Our results showed that Na+ level was continuously enriched in S. persica leaves with increasing salt concentration, but at 1000 mM NaCl, the amount of Na+ was surprisingly dropped down to the level of 250 mM NaCl treated plants (Table 1). In contrasts to our results there are several reports of gradual increase in leaf Na+ content with increase in salinity in other halophytes (Parida et al., 2004a; Qiu-Fang et al., 2005; Redondo-Gómez et al., 2007; Parida and Jha, 2010b; Sekmen et al., 2012; Takagi and Yamada, 2013; Theerawitaya et al., 2015). The observed decrease in the Na+ content in S. persica at extreme salinity may be due to the restriction of Na+ uptake and/or transport from roots to shoots (Teakle et al., 2013). In addition, a reduced transpiration rate may have restricted Na+ transport to the shoots (Abideen et al., 2014). K+ is commonly regarded as a most important cationic osmolyte and Ca2+ act as the membrane stabilizer or affects the capability of biomembranes to selectively absorb some ions (Basu et al., 2010; Parida and Jha, 2013). Our data showed that K+ content of leaf remained unaffected by salinity. Our results contrasts with several reports of decrease in K+ content in many halophytes (Redondo-Gómez et al., 2010; Yu et al., 2011; Takagi and Yamada, 2013) as well glycophytes (Shaheen et al., 2013; Ben Rejeb et al., 2015). These results suggest that the absorption and transportation of K+ to leaf tissue is not impaired by high salinity in leaf tissue of S. persica. The Ca2+ content of leaf did not change significantly at low, moderate and high salinity and dramatically decreased at extreme salinity in S. persica. The decrease in Ca2+ at extreme salinity may be due to salinity dominated by Na+ salts reduces Ca2+ availability and Ca2+ transport to growing regions of the plants (Hosseini et al., 2010). The unchanged level of Ca2+ content of leaf at low salinity suggests the role of this cation in protection of membrane. The reduction in plant total N concentration in extreme salinity (1000 mM NaCl) may be due to an increasing fraction of the N would be diverted to production of glycinebetaine and other ammonium compunds as the osmolytes (Redondo-Gómez et al., 2010). All the micronutrient levels except Cu2+ content remained unchanged in S.persica. The lack of interaction between Fe2+, Mn2+, and Zn2+ levels and salinity indicates that these important cations are not disturbed by salt stress in S. persica. The decline in Cu2+ by salinity may be due to salinity effects on the availability of this micronutrient, competitive uptake and transport, or partitioning within the plant organs. The photosynthetic pigments such as chlorophylls and carotenoids are vital components of energy metabolism in plants (Parida and Jha, 2013). The alterations in chlorophylls and carotenoids affects the plant metabolism significantly. In S. persica, chlorophyll and carotenoid contents remained unaffected by salinity. The unchanged level of chlorophyll pigments suggest that chlorophyllase activity does not change by salinity in S. persica thereby preventing the degradation of chlorophyll. In contrasts to our results, the significant reduction in chlorophyll and carotenoids has been reported in many halophytes such as Arthrocnemum macrostachyum (Redondo-Gómez et al., 2010), Salicornia europaea (Fan et al., 2011), Sueda salsa, and Kochia scoparia (Takagi and Yamada, 2013), Panicum turgidum (Koyro et al., 2013) and Quinoa (Amjad et al., 2015) as well as in glycophytes (Kholova et al., 2009; Shobbar et al., 2012; Boriboonkaset et al., 2013; Ben Rejeb et al., 2015). The excited triplet state of chlorophyll and singlet oxygen is quenched by the carotenoid and it also stabilizes and protect the lipid phase of the thylakoid membrane (Ramel et al., 2012; Parida and Jha, 2013). Our results suggest that coordinated changes in antioxidative enzymes scavenge the salinity induced ROS production and thereby protecting the pigments in the thylakoid membrane in S. persica.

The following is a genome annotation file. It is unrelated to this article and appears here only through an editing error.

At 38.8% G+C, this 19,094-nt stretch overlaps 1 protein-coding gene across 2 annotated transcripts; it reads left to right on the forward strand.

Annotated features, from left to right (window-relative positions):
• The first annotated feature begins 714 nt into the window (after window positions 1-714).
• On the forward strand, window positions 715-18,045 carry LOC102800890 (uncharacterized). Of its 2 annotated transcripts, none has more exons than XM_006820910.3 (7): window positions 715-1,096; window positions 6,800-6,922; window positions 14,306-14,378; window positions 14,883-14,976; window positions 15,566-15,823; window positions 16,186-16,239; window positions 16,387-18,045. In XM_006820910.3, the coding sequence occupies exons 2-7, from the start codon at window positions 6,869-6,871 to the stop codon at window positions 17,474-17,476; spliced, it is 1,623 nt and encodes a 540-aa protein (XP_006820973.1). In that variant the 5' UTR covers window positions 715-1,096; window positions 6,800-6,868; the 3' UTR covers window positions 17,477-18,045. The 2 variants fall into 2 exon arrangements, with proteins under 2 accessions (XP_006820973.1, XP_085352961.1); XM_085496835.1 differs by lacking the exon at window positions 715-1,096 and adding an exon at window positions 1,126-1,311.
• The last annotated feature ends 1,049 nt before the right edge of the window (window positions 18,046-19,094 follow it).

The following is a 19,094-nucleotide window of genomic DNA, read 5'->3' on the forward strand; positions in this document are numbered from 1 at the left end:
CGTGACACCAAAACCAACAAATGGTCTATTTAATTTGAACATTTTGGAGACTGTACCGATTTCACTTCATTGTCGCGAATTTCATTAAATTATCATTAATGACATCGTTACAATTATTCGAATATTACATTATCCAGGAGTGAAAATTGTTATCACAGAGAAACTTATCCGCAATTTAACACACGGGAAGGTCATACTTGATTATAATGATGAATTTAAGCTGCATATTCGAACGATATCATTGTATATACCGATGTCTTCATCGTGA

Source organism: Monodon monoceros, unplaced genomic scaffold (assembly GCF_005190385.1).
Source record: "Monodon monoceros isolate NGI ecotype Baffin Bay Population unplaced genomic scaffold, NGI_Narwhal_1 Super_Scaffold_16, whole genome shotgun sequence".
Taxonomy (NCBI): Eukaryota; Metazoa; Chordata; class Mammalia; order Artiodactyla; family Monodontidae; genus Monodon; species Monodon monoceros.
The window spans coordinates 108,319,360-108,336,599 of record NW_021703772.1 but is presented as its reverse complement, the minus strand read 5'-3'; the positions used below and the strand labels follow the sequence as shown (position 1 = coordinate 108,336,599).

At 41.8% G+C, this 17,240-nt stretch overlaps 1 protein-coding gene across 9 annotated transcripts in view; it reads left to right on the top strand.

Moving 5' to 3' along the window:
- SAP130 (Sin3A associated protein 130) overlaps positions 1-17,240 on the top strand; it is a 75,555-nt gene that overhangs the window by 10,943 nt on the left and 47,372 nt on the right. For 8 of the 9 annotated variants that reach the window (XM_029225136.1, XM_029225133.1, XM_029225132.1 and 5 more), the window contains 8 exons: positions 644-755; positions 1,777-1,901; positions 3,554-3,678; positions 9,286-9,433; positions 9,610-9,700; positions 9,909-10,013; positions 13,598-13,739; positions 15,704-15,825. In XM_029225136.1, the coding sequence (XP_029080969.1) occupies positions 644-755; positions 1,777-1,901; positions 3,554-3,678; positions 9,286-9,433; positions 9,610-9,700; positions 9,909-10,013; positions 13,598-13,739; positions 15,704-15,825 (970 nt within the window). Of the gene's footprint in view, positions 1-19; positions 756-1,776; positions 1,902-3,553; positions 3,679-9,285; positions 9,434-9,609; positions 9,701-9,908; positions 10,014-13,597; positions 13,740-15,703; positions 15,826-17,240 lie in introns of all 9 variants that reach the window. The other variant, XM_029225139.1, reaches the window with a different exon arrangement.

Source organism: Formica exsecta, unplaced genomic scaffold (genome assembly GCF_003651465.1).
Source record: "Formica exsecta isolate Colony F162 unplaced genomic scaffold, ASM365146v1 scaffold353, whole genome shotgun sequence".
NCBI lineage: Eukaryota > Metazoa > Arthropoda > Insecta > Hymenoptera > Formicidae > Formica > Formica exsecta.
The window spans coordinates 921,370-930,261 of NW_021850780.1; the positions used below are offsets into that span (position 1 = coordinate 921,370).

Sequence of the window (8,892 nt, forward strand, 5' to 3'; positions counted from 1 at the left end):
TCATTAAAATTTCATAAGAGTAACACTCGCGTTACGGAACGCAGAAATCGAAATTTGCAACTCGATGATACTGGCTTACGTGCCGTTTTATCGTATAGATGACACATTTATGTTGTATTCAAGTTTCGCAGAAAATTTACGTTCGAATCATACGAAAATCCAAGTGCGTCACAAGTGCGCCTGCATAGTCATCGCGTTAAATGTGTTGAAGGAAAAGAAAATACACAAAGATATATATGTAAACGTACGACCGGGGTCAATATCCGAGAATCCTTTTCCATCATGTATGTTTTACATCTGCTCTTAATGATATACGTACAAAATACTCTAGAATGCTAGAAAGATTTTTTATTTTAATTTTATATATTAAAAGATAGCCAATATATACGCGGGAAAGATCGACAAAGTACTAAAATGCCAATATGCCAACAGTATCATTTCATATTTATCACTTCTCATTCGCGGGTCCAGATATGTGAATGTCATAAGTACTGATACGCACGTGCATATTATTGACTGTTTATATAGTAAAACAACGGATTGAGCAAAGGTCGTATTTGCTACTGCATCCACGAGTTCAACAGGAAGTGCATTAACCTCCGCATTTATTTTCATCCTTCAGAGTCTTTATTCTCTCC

The factors that causes reduction of photosynthesis in plant under stress conditions can be grouped into two categories, viz. stomatal limitation and non-stomatal limitation. The stomatal limitation refers to the decrease in CO2 diffusion through the stomata to the fixation site and non-stomatal limitation refers to the metabolic or biochemical capacity of leaves to fix CO2 (Fan et al., 2011). The decreased in intercellular CO2 levels may be the consequence of declined in stomatal conductance that led to the decrease in photosynthesis (Yu et al., 2011). In S. persica, photosynthesis (PN), stomatal conductance (gs), and transpiration (E) declined at higher (750 mM NaCl) and extreme (1000 mM) salinities, however, intercellular CO2 (Ci) and WUE remained unaffected at all levels of salinity. The reduced photosynthesis observed did not lead to a reduction of the intercellular CO2 concentration (Ci) in S. persica which suggest that reduction in PN in this plant may be due to non-stomatal limitation. Koyro et al. (2013) reported that the decline in photosynthesis at this condition might be caused by a reduction of the carboxylation activity of photosynthesis rather than any effect on CO2 diffusion. On the contrary, decline in PN, gs, and E is accompanied by a decrease in Ci and increase in WUE has been reported in the halophyte Arthrocnemum macrostachyum (Redondo-Gómez et al., 2010) and Puccinellia tenuiflora (Yu et al., 2011). As compared to S. persica, there was a severe reduction in PN, gs, and E by salinity in the glycophytes (Nazar et al., 2011; Boriboonkaset et al., 2013). In S. persica, reduction in gs at high salinity may be due to stomatal closure thereby preventing the plant from transpiration water lose as evidenced from unchanged levels of RWC% and WUE in this plant. It has been reported that reduction of the stomatal conductance and consequently transpiration is an adaptive measures in halophytes to cope with excess salt (Koyro, 2006; Shabala et al., 2012).